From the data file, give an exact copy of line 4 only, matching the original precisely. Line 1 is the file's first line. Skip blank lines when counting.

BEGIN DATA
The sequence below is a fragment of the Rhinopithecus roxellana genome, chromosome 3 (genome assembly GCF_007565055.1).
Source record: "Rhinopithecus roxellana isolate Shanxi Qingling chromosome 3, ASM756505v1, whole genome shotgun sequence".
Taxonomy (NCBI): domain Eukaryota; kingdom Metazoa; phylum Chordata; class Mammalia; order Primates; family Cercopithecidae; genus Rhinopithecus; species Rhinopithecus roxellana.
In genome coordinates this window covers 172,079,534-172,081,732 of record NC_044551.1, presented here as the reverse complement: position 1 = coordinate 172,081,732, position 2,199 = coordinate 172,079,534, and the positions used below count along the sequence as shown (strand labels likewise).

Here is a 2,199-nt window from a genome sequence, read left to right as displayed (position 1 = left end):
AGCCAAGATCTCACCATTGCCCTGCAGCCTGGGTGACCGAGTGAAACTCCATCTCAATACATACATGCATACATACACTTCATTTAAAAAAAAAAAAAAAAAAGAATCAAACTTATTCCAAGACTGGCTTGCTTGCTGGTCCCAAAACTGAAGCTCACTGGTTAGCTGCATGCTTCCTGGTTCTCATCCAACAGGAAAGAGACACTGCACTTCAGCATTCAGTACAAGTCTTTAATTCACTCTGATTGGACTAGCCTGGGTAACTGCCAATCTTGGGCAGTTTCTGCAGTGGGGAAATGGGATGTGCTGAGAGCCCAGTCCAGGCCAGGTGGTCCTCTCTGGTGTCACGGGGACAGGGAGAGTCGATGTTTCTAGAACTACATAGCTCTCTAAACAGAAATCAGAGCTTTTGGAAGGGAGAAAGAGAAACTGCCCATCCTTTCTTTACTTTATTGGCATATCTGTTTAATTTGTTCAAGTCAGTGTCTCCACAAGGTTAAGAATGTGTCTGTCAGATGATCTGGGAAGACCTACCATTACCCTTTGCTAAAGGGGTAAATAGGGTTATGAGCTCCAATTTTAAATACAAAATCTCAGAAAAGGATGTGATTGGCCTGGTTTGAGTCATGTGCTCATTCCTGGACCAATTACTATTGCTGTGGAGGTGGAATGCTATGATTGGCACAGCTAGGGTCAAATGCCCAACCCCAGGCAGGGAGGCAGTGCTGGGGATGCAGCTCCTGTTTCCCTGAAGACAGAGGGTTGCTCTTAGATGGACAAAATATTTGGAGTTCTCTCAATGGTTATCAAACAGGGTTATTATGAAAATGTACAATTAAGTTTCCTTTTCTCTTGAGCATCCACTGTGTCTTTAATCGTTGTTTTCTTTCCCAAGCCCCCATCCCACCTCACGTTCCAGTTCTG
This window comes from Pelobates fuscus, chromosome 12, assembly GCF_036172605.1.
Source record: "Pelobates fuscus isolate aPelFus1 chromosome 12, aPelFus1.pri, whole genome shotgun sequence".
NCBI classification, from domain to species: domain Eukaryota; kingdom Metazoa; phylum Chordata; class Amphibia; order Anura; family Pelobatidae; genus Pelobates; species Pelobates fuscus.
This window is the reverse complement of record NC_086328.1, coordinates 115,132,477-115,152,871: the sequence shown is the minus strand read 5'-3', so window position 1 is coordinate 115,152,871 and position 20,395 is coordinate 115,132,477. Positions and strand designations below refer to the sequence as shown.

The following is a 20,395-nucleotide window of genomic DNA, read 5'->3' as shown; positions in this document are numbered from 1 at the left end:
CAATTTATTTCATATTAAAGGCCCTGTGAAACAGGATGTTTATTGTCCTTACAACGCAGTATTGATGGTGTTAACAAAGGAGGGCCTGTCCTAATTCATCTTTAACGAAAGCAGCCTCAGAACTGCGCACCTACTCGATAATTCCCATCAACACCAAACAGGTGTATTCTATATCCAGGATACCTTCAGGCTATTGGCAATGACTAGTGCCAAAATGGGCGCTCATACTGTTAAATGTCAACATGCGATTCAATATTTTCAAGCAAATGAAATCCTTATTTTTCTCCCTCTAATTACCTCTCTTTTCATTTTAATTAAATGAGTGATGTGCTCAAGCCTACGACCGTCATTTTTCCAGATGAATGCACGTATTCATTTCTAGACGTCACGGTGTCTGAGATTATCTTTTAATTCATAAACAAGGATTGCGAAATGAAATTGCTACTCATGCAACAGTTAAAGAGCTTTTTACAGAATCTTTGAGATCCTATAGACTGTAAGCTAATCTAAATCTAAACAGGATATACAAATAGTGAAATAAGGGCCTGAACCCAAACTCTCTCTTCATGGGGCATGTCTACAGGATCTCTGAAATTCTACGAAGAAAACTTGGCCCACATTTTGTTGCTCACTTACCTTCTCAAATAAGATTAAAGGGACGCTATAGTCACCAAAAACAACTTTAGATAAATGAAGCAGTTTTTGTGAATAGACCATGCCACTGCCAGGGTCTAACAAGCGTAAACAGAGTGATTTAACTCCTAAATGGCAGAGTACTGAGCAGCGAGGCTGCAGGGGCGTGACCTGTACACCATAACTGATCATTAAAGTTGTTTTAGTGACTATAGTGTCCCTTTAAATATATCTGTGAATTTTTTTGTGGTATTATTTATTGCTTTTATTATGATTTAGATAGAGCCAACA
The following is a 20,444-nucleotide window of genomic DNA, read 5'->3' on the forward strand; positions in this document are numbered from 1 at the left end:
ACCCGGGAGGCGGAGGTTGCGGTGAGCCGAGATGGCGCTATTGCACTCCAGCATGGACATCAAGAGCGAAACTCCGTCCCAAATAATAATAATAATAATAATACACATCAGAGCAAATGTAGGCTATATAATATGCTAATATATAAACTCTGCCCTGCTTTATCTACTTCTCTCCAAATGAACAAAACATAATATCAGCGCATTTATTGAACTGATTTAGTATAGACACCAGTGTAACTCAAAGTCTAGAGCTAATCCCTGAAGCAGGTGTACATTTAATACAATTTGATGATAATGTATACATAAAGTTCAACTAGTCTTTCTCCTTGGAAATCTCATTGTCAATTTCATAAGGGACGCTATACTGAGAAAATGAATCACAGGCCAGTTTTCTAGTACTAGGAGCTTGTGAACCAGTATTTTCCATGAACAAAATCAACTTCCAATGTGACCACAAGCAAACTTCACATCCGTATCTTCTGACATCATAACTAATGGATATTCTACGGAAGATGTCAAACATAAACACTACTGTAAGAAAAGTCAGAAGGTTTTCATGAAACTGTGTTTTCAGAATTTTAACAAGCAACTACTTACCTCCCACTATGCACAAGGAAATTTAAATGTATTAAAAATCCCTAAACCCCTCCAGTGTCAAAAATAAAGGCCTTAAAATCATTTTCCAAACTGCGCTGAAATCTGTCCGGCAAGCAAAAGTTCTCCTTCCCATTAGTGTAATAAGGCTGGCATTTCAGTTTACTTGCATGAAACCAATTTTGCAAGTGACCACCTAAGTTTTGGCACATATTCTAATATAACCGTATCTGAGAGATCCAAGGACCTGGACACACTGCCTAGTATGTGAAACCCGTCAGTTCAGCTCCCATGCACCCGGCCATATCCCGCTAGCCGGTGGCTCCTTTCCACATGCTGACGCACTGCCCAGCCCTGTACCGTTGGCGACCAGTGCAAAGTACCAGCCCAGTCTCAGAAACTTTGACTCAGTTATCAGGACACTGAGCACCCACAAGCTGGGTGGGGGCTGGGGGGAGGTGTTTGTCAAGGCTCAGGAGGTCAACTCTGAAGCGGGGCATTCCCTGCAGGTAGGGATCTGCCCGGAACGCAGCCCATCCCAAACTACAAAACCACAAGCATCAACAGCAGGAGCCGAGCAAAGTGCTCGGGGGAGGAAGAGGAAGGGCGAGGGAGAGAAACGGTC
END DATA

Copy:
In genome coordinates this window covers 172,079,534-172,081,732 of record NC_044551.1, presented here as the reverse complement: position 1 = coordinate 172,081,732, position 2,199 = coordinate 172,079,534, and the positions used below count along the sequence as shown (strand labels likewise).